While you may have already notified the post office of your address change so that mail can be routed to your new address, there is still one more step you’ll need to take. In most states, you have approximately 2 weeks to change your address with the local Department of Motor Vehicles.

You can complete this online in most cases by providing an updated address. You’ll receive a sticker to place on the back of your license with the new address on it.

Registering for School

If you happen to have children, you’ll need to get them registered with the school district. You can contact your local board of education to determine which district you’re in and which school your child will need to register with. Parents will likely need to fill out a ton of paperwork and have the children visit the doctor for a physical and updated shots.

It can be difficult switching schools, especially if it’s mid-year. So, work closely with the guidance counselor to ensure your child has an easier time transitioning.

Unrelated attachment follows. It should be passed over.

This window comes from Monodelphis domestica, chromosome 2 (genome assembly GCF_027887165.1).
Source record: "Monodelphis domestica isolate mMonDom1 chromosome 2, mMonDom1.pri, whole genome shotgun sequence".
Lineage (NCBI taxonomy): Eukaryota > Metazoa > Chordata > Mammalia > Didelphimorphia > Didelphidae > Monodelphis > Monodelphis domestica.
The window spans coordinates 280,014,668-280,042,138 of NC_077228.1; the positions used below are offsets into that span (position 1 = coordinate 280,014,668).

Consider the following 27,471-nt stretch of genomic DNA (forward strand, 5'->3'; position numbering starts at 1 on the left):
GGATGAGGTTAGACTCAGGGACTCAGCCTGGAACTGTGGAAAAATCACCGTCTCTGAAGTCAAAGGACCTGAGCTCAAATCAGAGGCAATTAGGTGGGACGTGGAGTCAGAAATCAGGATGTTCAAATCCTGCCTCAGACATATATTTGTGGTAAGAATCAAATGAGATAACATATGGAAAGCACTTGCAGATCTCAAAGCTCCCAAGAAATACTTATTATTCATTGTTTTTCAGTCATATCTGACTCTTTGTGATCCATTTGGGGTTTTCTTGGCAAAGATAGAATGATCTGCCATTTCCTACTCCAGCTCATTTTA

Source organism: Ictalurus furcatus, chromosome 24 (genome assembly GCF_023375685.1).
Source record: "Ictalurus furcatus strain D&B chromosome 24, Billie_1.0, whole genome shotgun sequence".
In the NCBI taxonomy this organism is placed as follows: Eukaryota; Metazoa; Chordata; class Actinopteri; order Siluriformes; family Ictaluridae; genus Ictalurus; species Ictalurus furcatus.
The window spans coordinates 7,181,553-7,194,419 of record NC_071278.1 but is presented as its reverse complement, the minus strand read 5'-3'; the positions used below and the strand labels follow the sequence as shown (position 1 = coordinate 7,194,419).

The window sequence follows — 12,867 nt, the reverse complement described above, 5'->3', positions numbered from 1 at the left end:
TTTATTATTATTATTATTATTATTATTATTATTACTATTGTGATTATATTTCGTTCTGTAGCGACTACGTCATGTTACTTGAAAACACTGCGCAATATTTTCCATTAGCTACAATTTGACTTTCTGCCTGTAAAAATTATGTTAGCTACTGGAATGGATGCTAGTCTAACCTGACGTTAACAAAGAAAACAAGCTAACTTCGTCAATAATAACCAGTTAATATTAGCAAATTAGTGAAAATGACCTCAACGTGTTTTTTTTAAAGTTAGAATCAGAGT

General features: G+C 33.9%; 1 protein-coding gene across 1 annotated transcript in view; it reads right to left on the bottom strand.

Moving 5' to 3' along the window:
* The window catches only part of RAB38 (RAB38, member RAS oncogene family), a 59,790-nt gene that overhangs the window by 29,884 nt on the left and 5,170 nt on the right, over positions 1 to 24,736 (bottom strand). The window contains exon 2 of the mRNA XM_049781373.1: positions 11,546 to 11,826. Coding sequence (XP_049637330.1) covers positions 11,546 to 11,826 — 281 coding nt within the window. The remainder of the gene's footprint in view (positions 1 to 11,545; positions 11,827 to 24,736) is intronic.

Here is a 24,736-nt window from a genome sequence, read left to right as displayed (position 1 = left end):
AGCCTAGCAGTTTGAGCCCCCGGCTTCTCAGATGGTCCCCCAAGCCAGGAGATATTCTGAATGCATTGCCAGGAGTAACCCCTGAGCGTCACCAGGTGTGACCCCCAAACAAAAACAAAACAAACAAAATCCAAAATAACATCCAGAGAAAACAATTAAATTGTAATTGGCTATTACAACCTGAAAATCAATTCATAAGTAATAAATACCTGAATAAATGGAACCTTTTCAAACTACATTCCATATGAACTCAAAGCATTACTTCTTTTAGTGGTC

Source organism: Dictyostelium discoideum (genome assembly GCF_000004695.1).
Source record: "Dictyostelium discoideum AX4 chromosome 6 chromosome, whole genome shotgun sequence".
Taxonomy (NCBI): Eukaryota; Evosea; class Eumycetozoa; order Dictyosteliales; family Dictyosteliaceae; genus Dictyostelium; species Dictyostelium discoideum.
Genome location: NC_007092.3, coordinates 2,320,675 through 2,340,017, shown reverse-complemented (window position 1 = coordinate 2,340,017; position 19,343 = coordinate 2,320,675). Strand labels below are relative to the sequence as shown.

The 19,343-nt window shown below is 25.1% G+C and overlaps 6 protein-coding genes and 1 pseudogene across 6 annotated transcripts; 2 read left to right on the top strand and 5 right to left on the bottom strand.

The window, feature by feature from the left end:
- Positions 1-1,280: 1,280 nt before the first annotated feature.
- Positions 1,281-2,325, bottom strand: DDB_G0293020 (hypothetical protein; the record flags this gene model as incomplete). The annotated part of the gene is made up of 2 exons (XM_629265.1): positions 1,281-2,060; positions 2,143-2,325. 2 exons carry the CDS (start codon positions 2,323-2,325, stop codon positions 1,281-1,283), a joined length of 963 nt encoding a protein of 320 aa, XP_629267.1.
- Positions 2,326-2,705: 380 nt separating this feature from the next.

Finding Employment

Unless you’ve relocated for a job or you found gainful employment in advance you’ll need to find a job in your new town. Make sure that you use job search tips like creating a professional social media account, researching companies in the area, attending local networking events, and potentially seeking the help of a recruiter from the area to help you get your foot in the door a little faster.

Making Your House a Home

Can you believe that after all of that running around you still have things to do after the move? One of the most time-consuming things you’ll have to do is unpack and start making your house a home. Finding a place for everything, figuring out the style, tone, and décor, and filling the space with memories can take years to finish, but the sooner you start, the better.

There’s a lot to moving that you probably never even thought of. While it can take a lot of planning before the move, getting comfortable and acquainted after takes just as much energy. Fortunately, many of the above-mentioned tasks can be completed online saving you time. Though getting adjusted to your new home and city can take some time, in the end, it will all be worth it.



This post is contributed and brought to you by Abby Locker.

Get Solar Energy Without Solar Panels

Power your home with solar energy--even if you don't have solar panels. Here's how to switch in just sixty seconds.

Back in April, I participated in the March for Science here in Pittsburgh. Pittsburgh is a city that has seen the very real and harsh effects of being irresponsible stewards of our environment. Our mills–which built Carnegie’s wealth and later his repentant philanthropic legacy–almost destroyed our region.